Python API development discussion

There has been discussion here and on the developer list about “standardizing” the Python API. Making it more stable through releases. I have been developing Python plugins (like KiCommand) since 2017, and have some ideas. Please consider this a community discussion on ways to stabilize the Python API.

The primary method put forward by developers is to code the API in the KiCAD source code in C.

I think the better way to involve more developers and decrease the burden on C core developers is to continue with the SWiG API for the core KiCAD classes and methods, and to add a Python sliver layer that implements a stable Python API. This could increase the developer contribution to those primarily contributing in Python (like myself).

I have spent many hundreds of hours converting the current SWiG API into a command-line suitable API and I think it has worked out fairly well. There have been many small changes to the current SWiG API as a result of source code change, but they have been relatively minor since early 4.0 releases and the changes required in Python have been easily fixable.

More important for developers, I think, is to keep pushing forward in making more capability available instead of trying to maintain backward compatibility.

My hope is that this frees up the KiCAD source code developers to add things like GUI control and access to eeschema, the footprint and symbol editors.

Core KiCAD developers, or suitable Python developers could then maintain the Python sliver (wrapper) for backward compatibility, and the Python API could then have incremental improvements and compatibility-breaking changes on a schedule that is different or slower than the SWiG API, which will change with the source code as needed.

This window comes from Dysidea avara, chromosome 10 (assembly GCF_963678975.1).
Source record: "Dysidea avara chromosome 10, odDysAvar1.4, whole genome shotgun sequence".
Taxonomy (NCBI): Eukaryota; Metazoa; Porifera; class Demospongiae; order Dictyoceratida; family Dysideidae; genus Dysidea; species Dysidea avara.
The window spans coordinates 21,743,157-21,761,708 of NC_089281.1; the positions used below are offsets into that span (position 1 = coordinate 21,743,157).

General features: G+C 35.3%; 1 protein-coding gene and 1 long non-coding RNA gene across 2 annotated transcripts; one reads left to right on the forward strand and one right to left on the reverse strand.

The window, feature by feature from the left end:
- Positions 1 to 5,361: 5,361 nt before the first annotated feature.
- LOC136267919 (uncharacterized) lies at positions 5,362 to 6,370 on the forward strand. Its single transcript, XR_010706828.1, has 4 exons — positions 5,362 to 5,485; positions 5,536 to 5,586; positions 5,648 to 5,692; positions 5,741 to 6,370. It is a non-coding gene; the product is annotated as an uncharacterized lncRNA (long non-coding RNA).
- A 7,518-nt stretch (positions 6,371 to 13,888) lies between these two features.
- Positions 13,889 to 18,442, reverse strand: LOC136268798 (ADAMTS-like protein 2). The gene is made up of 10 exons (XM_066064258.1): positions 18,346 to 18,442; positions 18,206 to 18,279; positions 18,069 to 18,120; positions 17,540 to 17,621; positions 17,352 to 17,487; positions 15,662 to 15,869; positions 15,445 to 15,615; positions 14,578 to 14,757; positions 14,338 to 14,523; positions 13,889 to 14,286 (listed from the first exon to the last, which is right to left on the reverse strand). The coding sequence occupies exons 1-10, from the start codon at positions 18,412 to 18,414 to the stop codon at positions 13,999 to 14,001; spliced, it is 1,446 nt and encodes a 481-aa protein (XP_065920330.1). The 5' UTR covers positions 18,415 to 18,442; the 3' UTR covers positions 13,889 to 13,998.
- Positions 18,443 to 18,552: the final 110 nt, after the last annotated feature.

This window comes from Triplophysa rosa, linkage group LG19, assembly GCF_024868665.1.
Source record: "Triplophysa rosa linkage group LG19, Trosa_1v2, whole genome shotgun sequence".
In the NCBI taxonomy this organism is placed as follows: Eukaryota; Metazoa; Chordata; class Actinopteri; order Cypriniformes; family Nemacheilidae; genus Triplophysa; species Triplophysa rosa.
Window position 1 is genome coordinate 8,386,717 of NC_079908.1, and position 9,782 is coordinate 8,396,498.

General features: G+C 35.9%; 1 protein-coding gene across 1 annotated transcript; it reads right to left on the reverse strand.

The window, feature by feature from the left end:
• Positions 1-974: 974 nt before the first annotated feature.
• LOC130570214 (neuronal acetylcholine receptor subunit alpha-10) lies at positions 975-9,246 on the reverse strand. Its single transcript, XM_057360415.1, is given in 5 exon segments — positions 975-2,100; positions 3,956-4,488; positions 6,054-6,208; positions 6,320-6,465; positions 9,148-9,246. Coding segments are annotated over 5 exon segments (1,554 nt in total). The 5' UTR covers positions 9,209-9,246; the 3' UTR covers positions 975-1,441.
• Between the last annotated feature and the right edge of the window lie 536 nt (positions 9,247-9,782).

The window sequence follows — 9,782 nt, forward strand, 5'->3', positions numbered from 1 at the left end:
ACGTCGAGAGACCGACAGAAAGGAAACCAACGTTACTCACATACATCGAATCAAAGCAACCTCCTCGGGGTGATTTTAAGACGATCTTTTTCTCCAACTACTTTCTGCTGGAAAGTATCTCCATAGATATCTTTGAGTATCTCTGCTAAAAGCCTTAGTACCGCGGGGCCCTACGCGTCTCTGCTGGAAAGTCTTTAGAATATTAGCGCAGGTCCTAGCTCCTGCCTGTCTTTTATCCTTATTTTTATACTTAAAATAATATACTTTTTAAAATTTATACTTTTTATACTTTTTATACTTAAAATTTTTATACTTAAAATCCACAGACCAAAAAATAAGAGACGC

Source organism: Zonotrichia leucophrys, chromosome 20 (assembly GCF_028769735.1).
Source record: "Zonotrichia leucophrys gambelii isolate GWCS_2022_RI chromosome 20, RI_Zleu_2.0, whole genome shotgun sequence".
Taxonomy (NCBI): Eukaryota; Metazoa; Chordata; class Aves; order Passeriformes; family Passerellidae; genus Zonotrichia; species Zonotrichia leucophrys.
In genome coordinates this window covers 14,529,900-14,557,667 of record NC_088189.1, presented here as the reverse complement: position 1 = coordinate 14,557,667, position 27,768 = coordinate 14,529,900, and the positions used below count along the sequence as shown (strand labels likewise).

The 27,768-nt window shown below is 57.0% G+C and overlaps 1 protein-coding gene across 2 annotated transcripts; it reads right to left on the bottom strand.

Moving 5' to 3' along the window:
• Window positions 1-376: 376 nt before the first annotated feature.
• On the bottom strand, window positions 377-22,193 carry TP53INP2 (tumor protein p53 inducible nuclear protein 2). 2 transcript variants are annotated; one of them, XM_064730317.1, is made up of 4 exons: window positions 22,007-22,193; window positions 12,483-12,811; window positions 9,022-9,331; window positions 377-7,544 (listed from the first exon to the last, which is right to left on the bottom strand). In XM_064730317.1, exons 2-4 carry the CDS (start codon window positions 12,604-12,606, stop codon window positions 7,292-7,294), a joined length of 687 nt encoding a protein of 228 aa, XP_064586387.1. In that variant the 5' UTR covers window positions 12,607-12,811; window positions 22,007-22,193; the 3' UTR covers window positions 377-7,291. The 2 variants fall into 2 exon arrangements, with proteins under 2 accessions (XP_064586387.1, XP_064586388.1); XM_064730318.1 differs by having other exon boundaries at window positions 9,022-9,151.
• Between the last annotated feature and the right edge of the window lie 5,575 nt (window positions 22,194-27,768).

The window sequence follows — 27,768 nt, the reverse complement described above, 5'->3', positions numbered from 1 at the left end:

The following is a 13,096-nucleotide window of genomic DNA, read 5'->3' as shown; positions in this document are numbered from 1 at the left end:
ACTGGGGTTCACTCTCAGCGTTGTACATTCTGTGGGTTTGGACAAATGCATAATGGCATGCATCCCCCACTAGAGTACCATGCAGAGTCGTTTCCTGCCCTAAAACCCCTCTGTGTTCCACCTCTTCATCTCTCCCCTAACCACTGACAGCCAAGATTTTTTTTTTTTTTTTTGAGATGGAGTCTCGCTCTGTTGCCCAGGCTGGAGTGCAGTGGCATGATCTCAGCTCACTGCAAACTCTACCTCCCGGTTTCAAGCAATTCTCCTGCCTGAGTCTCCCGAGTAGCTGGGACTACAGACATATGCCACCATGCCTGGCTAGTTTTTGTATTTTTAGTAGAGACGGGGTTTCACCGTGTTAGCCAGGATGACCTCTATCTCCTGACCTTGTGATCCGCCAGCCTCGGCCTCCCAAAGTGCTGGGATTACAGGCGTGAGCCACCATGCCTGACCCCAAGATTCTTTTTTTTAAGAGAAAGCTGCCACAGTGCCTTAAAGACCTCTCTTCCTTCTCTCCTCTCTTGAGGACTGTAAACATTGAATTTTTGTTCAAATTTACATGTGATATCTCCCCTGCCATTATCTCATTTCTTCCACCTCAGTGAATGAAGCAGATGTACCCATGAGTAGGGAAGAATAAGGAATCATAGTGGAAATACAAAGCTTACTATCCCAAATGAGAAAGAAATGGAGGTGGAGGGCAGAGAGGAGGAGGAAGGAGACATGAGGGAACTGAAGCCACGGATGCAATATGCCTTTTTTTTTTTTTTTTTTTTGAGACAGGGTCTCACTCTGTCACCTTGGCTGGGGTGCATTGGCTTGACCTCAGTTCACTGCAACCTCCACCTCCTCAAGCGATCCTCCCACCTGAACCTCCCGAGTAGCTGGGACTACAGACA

Thoughts?

Hi Greg (Hi HiGreg?),

I recommend you take this topic to the developer’s email list to make sure you are reaching all the devs, as not all of us are on this forum.

This is an interesting discussion to have. I personally think there is room for both (a more stable C++ API, and Python wrappers that provide extra convenience).

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I agree there is room for both. However, one of my main observations is that, of the portion of the API that i’ve Used, the SWiG API has not been changing unreasonably. It is actually more of a burden that there is only one version of the Python API documentation available, and it isn’t clear to what KiCAD version it applies. Presumably it is either nightly or release, but I think it might be nightly as there are things that have appeared in the documentation that I don’t see in the current release (e.g. the version information) and things that are in the urgent release that I can’t find in the documentation (e.g. pcbnew.WindowZoom()). Not a complaint that must be addressed of course, just a (slight?) burden.

Edit: in any case, i’ve posted this on the developer list as well. Thanks for the suggestion!

One of the reasons for that is that we have been trying to avoid breaking it where possible, so deferring some changes that would break it until we can put a better alternative into place.

Very good point. So trying to keep the SWiG API stable has in fact been a burden on developers, preventing them (you?) from modifying code, possible for the sole reason to keep SWiG access stable. Maybe a Python wrapper could help with that so source code can change and the Python wrapper could maintain consistent API.

Gmail sent your message to spam, FYI.

I find that going into scripting console and clicking on classes/methods gives same documentation as what doxygen provides, except you know for sure that it applies to the version you have open.

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Agreed. I use dir() and explore around a lot. It’s very useful.

Not nearly as useful as scripting console because dir() doesn’t give you overrides or parameter types or even docstring when available.

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